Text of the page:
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The African Americans: Many Rivers To Cross

by Michael Shelton October 22, 2013 (Updated: 3:10 PM)
The African Americans: Many Rivers To Cross Image

WNIT Public Television proudly presents THE AFRICAN AMERICANS: MANY RIVERS TO CROSS on Tuesdays, October 22 - November 26, at 8pm on 34.1. Presented and written by Harvard scholar Henry Louis Gates, Jr., this six-hour series chronicles the full sweep of African-American history, from the origins of slavery on the African continent through more than four centuries of remarkable historic events up to the present.

Program Schedule

  • October 22 - "The Black Atlantic (1500-1800)"

    "The Black Atlantic” explores the global experiences that created the African-American people.  The episode traces the emergence of plantation slavery in the American South and examines what the late 18th-century era of revolutions—American, French and Haitian—would mean for African Americans and slavery in America.
  • October 29 - "The Age of Slavery (1800 -1860)"

    "The Age of Slavery" illustrates how black lives changed dramatically in the aftermath of the American Revolution. King Cotton fueled the rapid expansion of slavery into new territories and the forcible relocation of African Americans to the Deep South.
  • November 5 - "Into the Fire (1861-1896)"

    "Into the Fire" examines the most tumultuous and consequential period in African-American history: the Civil War and the end of slavery, and Reconstruction's thrilling but brief "moment in the sun." But a few years later, an intransigent South mounted a swift and vicious campaign of terror to restore white supremacy and roll back African-American rights.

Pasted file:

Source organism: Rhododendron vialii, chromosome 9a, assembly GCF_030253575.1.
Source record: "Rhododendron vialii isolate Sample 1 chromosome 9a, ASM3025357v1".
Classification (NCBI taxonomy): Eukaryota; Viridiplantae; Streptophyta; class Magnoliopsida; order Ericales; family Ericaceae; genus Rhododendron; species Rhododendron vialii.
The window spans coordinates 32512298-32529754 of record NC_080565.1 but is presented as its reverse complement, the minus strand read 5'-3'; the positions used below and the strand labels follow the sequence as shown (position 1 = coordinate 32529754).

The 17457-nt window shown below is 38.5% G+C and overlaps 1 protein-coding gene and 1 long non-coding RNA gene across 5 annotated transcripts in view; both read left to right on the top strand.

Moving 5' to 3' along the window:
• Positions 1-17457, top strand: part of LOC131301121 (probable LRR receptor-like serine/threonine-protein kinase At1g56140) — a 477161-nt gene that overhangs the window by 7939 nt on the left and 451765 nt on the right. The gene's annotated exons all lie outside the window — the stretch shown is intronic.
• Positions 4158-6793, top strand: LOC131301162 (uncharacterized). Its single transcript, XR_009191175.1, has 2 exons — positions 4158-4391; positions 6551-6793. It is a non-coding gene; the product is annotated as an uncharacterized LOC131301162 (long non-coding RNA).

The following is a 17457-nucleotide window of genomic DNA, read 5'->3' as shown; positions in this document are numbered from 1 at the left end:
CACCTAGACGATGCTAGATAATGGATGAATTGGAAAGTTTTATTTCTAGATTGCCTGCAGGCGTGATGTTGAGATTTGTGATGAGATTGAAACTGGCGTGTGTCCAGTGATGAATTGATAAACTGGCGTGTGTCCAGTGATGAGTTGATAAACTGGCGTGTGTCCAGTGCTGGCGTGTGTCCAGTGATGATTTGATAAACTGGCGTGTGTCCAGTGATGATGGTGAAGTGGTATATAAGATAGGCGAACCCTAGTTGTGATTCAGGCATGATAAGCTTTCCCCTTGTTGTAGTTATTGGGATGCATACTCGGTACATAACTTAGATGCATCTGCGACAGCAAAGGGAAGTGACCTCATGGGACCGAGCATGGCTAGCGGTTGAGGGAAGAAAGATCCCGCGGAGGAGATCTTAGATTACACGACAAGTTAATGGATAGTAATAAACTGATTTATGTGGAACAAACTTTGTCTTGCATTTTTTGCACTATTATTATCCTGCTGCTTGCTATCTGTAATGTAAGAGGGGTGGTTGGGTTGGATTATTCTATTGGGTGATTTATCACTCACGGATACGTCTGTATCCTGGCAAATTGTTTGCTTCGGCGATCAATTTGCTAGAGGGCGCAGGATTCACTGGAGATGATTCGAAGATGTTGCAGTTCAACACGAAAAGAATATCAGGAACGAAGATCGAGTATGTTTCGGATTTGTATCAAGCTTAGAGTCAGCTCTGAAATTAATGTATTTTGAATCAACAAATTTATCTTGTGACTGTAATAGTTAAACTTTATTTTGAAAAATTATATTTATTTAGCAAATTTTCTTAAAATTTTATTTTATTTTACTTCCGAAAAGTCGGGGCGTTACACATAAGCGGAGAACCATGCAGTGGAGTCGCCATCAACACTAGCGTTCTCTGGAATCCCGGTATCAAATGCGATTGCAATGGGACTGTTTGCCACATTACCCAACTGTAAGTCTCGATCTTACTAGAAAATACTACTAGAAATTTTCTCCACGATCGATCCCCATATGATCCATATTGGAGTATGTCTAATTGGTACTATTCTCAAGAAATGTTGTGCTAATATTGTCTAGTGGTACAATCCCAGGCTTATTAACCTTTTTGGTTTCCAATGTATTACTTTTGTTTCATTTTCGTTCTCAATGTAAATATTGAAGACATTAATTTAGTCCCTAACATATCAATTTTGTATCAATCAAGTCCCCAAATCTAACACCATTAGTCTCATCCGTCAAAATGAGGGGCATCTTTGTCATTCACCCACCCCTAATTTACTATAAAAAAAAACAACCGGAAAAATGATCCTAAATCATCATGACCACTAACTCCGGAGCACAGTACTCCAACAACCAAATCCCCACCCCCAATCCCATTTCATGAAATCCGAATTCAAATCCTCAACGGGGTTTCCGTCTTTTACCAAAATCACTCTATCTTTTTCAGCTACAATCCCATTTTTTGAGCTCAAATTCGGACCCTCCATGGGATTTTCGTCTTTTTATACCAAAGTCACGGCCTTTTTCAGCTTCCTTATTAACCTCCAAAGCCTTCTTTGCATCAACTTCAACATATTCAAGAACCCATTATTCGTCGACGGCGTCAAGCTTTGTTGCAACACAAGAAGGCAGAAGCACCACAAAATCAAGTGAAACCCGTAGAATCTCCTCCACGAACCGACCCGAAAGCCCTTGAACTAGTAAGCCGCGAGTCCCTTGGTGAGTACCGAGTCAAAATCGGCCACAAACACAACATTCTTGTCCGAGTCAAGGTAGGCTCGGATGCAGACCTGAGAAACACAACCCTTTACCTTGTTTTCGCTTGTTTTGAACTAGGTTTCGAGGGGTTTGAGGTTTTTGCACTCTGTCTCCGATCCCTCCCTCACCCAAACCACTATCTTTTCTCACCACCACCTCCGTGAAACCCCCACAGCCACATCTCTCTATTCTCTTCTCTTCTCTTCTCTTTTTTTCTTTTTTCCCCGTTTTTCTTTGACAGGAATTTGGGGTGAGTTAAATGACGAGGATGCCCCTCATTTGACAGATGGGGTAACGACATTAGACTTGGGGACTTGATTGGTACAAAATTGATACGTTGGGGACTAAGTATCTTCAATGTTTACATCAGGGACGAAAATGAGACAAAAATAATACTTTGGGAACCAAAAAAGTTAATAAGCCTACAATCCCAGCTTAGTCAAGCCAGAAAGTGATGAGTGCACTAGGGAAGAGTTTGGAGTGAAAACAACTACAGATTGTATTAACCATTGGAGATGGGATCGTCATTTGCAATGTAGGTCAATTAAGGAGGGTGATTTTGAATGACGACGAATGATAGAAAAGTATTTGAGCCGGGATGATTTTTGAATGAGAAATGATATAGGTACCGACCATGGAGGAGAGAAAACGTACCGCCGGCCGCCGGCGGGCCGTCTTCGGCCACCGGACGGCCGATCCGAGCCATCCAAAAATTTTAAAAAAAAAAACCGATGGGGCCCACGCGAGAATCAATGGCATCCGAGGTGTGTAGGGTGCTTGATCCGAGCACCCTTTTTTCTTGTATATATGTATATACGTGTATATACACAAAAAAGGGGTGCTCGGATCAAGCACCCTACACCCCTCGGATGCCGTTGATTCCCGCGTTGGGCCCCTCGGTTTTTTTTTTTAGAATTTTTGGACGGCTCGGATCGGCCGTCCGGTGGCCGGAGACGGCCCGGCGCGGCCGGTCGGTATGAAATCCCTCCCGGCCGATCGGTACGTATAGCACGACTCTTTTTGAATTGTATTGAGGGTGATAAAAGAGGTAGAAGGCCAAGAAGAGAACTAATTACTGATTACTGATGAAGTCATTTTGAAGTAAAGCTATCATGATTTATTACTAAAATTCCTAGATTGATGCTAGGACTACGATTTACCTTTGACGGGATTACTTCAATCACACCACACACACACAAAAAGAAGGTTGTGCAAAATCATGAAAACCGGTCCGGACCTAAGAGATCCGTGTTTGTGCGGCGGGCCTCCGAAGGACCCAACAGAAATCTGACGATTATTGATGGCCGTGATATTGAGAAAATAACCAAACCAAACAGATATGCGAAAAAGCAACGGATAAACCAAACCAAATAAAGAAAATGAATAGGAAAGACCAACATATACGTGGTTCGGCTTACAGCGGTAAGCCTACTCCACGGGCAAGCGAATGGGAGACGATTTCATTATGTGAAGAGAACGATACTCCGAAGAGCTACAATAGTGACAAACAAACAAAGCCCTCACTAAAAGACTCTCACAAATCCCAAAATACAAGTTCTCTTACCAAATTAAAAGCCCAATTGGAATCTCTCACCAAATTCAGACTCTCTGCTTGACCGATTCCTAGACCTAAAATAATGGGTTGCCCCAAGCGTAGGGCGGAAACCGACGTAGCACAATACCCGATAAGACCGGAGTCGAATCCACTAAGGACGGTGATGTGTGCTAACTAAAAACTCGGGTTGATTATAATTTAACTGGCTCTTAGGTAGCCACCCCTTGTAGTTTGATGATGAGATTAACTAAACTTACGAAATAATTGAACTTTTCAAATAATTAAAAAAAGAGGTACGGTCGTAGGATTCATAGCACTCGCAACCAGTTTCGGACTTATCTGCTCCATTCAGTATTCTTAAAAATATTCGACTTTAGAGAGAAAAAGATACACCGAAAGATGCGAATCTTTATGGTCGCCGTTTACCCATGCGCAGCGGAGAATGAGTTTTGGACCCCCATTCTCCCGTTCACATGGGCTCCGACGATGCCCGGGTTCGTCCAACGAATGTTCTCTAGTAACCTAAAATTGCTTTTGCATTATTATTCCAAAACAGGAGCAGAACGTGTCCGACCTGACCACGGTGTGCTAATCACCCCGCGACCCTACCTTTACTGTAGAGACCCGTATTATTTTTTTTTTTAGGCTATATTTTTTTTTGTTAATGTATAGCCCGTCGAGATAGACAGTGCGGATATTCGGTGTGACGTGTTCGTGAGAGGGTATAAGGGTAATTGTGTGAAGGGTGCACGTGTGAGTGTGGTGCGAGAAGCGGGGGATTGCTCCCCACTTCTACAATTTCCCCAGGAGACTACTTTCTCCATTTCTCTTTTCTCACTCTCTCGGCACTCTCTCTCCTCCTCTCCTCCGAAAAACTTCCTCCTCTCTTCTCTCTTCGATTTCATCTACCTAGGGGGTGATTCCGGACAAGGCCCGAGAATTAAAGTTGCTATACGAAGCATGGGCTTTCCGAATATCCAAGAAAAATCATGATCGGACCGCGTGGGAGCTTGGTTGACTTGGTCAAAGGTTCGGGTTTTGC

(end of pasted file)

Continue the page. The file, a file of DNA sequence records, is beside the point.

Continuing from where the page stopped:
• November 12 - "Making a Way Out of No Way (1897-1940)"

    "Making a Way Out of No Way" portrays the Jim Crow era, when African Americans struggled to build their own worlds within the harsh, narrow confines of segregation. Leaders like Ida B. Wells, W.E.B. Du Bois, Booker T. Washington and Marcus Garvey organized, offering different strategies to further black empowerment and equality. "The Harlem Renaissance" redefined how America saw African Americans—and how African Americans saw themselves.
  • November 19 - "Rise! (1940-1968)"

    African Americans who fought fascism in World War II came home to face the same old racial violence. In 1955, Rosa Parks refused to give up her seat on a city bus in Montgomery, Alabama, heralding the dawn of a movement of resistance, with Dr. Martin Luther King, Jr. as its public face. In 1968, Dr. King was assassinated, unleashing a new call for "Black Power" across the country.
  • November 26 - "It's Nation Time (1968-2013)"

    As African Americans won political office across the country and the black middle class made progress, larger economic and political forces isolated the black urban poor. When Barack Obama was elected president in 2008, many hoped that America had finally transcended racism. By the time of his second victory, however, it was clear that many issues, including true racial equality, remain to be resolved.